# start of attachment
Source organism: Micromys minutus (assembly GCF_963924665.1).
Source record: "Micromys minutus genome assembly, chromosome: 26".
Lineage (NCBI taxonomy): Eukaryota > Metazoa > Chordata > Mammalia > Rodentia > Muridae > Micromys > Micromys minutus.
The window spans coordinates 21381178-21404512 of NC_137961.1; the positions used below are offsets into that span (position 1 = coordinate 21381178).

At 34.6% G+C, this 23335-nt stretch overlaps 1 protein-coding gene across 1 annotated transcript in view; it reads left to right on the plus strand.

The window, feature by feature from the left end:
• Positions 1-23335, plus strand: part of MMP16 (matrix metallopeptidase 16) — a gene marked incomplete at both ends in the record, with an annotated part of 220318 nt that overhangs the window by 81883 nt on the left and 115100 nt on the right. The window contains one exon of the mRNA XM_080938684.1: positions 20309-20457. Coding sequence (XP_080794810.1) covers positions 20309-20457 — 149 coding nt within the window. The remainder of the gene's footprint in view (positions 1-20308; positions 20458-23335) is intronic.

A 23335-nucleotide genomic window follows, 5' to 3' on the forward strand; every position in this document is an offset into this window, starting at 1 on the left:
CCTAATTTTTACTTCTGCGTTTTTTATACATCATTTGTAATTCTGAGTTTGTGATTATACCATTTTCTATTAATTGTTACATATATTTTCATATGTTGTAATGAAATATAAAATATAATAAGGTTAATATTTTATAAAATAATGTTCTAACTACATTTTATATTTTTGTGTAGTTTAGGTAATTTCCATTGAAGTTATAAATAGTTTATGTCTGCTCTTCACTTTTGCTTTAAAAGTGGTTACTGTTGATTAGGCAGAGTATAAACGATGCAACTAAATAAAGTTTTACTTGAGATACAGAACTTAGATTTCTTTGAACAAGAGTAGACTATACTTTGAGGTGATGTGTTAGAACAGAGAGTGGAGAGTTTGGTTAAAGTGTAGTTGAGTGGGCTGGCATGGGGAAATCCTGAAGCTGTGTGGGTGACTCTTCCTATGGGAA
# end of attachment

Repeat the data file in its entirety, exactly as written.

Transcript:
Source organism: Micromys minutus (assembly GCF_963924665.1).
Source record: "Micromys minutus genome assembly, chromosome: 26".
Lineage (NCBI taxonomy): Eukaryota > Metazoa > Chordata > Mammalia > Rodentia > Muridae > Micromys > Micromys minutus.
The window spans coordinates 21381178-21404512 of NC_137961.1; the positions used below are offsets into that span (position 1 = coordinate 21381178).

At 34.6% G+C, this 23335-nt stretch overlaps 1 protein-coding gene across 1 annotated transcript in view; it reads left to right on the plus strand.

The window, feature by feature from the left end:
• Positions 1-23335, plus strand: part of MMP16 (matrix metallopeptidase 16) — a gene marked incomplete at both ends in the record, with an annotated part of 220318 nt that overhangs the window by 81883 nt on the left and 115100 nt on the right. The window contains one exon of the mRNA XM_080938684.1: positions 20309-20457. Coding sequence (XP_080794810.1) covers positions 20309-20457 — 149 coding nt within the window. The remainder of the gene's footprint in view (positions 1-20308; positions 20458-23335) is intronic.

A 23335-nucleotide genomic window follows, 5' to 3' on the forward strand; every position in this document is an offset into this window, starting at 1 on the left:
CCTAATTTTTACTTCTGCGTTTTTTATACATCATTTGTAATTCTGAGTTTGTGATTATACCATTTTCTATTAATTGTTACATATATTTTCATATGTTGTAATGAAATATAAAATATAATAAGGTTAATATTTTATAAAATAATGTTCTAACTACATTTTATATTTTTGTGTAGTTTAGGTAATTTCCATTGAAGTTATAAATAGTTTATGTCTGCTCTTCACTTTTGCTTTAAAAGTGGTTACTGTTGATTAGGCAGAGTATAAACGATGCAACTAAATAAAGTTTTACTTGAGATACAGAACTTAGATTTCTTTGAACAAGAGTAGACTATACTTTGAGGTGATGTGTTAGAACAGAGAGTGGAGAGTTTGGTTAAAGTGTAGTTGAGTGGGCTGGCATGGGGAAATCCTGAAGCTGTGTGGGTGACTCTTCCTATGGGAA